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US Cost For Iraq War Could Reach $6 Trillionn;
Try Tony Blair As War Criminal, Finds A Poll

By Countercurrents.org

15 March, 2013

More than half of Britons believe Tony Blair was wrong to invade Iraq, while 22% tell he should be tried as a war criminal. A poll conducted to mark the 10th anniversary of the war finds[1].

Richard Norton-Taylor reported:

A majority (56%) of the public believe the war has increased the risk of a terrorist attack on Britain. More than half, (53%), of those questioned think the invasion was wrong, while just over a quarter (27%) think it was right, according to the YouGov survey.

The poll registered a marked gender difference, with almost a third (32%) of men approving the invasion compared with less than a quarter (23%) of women.

Half of those questioned said they believed Blair deliberately set out to mislead the British public about the threat posed by weapons of mass destruction (WMD). Less than a third (31%) say he genuinely believed Saddam Hussein possessed a stockpile of WMD.

More than a fifth (22%) believes Blair knowingly misled parliament and the public and should be tried as a war criminal over the conflict, according to the poll. The figure compares with almost three in 10 (29%) who say he was right to warn of dangers of the Hussein regime, 18% who think he misled people but we should move on and 15% who believe he did not intend to give false information about the threat.

The poll records that a decade after the invasion 41% thinks Iraqis are better off than they would have been under Hussein, and just over a fifth (21%) believe the Iraqis would have been better off under the dictator. However, more than seven in 10n (71%) say Iraq is likely to be a permanently unstable country over the next few years.

In 2010, as the Chilcot inquiry was under way, hearing highly critical evidence about how Britain went to war, 37% thought Blair should be tried for war crimes, according to a ComRes poll at the time.

At the time of the invasion, 53% of those polled said they believed military action against Iraq was right.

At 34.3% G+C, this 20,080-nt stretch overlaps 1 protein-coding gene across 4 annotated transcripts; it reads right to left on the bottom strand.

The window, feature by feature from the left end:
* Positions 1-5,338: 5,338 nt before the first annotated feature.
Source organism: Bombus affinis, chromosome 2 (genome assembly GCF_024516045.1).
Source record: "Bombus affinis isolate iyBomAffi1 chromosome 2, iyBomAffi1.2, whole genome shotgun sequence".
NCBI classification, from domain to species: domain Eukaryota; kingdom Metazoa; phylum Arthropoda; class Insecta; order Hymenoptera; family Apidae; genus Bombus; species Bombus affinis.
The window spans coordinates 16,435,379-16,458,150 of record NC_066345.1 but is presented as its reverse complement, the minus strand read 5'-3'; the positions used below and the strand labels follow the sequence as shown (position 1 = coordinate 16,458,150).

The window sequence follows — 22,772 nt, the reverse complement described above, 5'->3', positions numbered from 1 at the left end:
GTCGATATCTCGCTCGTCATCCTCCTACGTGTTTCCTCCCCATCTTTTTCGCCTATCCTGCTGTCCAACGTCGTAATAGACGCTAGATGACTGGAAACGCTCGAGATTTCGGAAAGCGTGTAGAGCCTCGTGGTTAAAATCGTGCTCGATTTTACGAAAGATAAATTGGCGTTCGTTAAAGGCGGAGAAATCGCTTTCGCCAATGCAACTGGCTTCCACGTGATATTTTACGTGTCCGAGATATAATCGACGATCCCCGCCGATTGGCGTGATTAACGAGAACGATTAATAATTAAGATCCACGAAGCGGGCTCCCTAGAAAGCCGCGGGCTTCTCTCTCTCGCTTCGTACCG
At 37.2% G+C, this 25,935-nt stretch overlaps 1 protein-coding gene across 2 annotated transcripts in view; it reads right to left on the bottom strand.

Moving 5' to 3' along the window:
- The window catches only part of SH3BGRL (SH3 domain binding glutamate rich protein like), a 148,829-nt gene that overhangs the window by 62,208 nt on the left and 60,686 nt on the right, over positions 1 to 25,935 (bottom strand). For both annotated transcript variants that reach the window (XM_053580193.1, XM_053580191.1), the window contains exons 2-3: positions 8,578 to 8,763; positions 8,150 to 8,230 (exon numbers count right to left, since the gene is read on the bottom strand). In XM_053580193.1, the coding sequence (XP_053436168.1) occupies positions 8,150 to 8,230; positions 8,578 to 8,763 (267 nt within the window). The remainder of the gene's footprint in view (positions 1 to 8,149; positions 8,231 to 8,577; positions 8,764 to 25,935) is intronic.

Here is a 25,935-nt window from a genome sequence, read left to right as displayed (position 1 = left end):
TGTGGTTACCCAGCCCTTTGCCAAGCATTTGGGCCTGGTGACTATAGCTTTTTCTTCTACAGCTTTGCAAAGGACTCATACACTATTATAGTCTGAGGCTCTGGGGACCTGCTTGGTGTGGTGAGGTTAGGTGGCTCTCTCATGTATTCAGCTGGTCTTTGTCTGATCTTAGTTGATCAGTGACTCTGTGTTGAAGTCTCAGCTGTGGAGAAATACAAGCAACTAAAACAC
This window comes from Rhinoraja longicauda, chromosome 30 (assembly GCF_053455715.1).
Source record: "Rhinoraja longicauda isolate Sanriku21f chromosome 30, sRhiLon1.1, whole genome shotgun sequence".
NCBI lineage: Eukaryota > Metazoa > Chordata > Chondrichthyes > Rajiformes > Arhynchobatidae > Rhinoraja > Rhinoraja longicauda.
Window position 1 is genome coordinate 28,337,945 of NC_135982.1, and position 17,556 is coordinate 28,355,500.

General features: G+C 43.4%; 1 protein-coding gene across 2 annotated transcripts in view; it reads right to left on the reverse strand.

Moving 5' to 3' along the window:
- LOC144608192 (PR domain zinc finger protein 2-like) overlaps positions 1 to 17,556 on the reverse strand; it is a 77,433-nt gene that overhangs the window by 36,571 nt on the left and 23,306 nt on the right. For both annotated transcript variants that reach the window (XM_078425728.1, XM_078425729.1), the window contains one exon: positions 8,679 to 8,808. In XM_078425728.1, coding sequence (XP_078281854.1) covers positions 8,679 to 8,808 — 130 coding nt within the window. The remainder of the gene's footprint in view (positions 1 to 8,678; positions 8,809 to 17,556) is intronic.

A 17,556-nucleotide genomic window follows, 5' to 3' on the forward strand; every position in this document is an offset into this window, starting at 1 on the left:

The cost of Iraq War could be higher

A report [2] said:

The US war in Iraq has cost $1.7 trillion (£1.1tn) with an extra $490 billion in benefits owed to war veterans, expenses that could grow to more than $6tn (£4tn) over the next four decades with interest, a new study has found.

The war killed at least 134,000 Iraqi civilians and may have led to the deaths of four times that number, said the Costs of War Project by the Watson Institute for International Studies at Brown University, ahead of the tenth anniversary of the US-led invasion on March 19.

Cost of the war

An AFP report carried by Khaleej Times said [3]:

At least 116,000 Iraqi civilians and more than 4,800 coalition troops died in Iraq between the outbreak of war in 2003 and the US withdrawal in 2011, researchers estimated on March 15, 2013.

Its involvement in Iraq has so far cost the US $810 billion (625 billion euros) and could eventually reach $3 trillion, they added.

The estimates come from two US professors of public health, reporting in the British peer-reviewed journal The Lancet.

They base the figures on published studies in journals and on reports by government agencies, international organizations and news media.

The paper is authored by Barry Levy of Tufts University School of Medicine in Boston and Victor Sidel of the Albert Einstein College of Medicine in New York.

It appears in a package of investigations into the health consequences of the Iraq War, published by The Lancet to mark the 10th anniversary of the start of the conflict.

‘We conclude that at least 116,903 Iraqi non-combatants and more than 4,800 coalition military personnel died over the eight-year course’ of the war from 2003 to 2011, they said. ‘Many Iraqi civilians were injured or became ill because of damage to the health-supporting infrastructure of the country, and about five million were displaced.

‘More than 31,000 US military personnel were injured and a substantial percentage of those deployed suffered post-traumatic stress disorder, traumatic brain injury, and other neuropsychological disorders and their concomitant psychosocial problems.’

Citing figures from the website costofwar.com, which looks at funding allocated by Congress, the study said that as of January 15 this year, the Iraq War had cost the United States about $810 billion, ‘not including interest on debt.’ ‘The ultimate cost of the war to the USA could be $3 trillion,’ it said.

‘Clearly, this money could have been spent instead on domestic and global programs to improve health. The diversion of human resources was also substantial, in Iraq, the USA, and other coalition countries.’

In 2006, estimates by researchers at Johns Hopkins University in Baltimore, Maryland, also published in The Lancet, said 655,000 people had died in the first 40 months of the war. That figure was widely contested.

In 2008, a study by the Iraqi government and World Health Organisation (WHO), published in The New England Journal of Medicine, said between 104,000 and 223,000 Iraqis had died violent deaths between March 2003 and June 2006.

Those figures were based on home visits to around 1,000 neighborhoods across the country.


[1] guardian.co.uk, March 14, 2013, “53% of Britons think Iraq invasion was wrong, poll shows”,

[2] scotsman.com, March 15, 2013, “Iraq war could cost US $6tn”,

[3] March 15, 2013, “Iraq war killed 120,000, cost $800 billion”,





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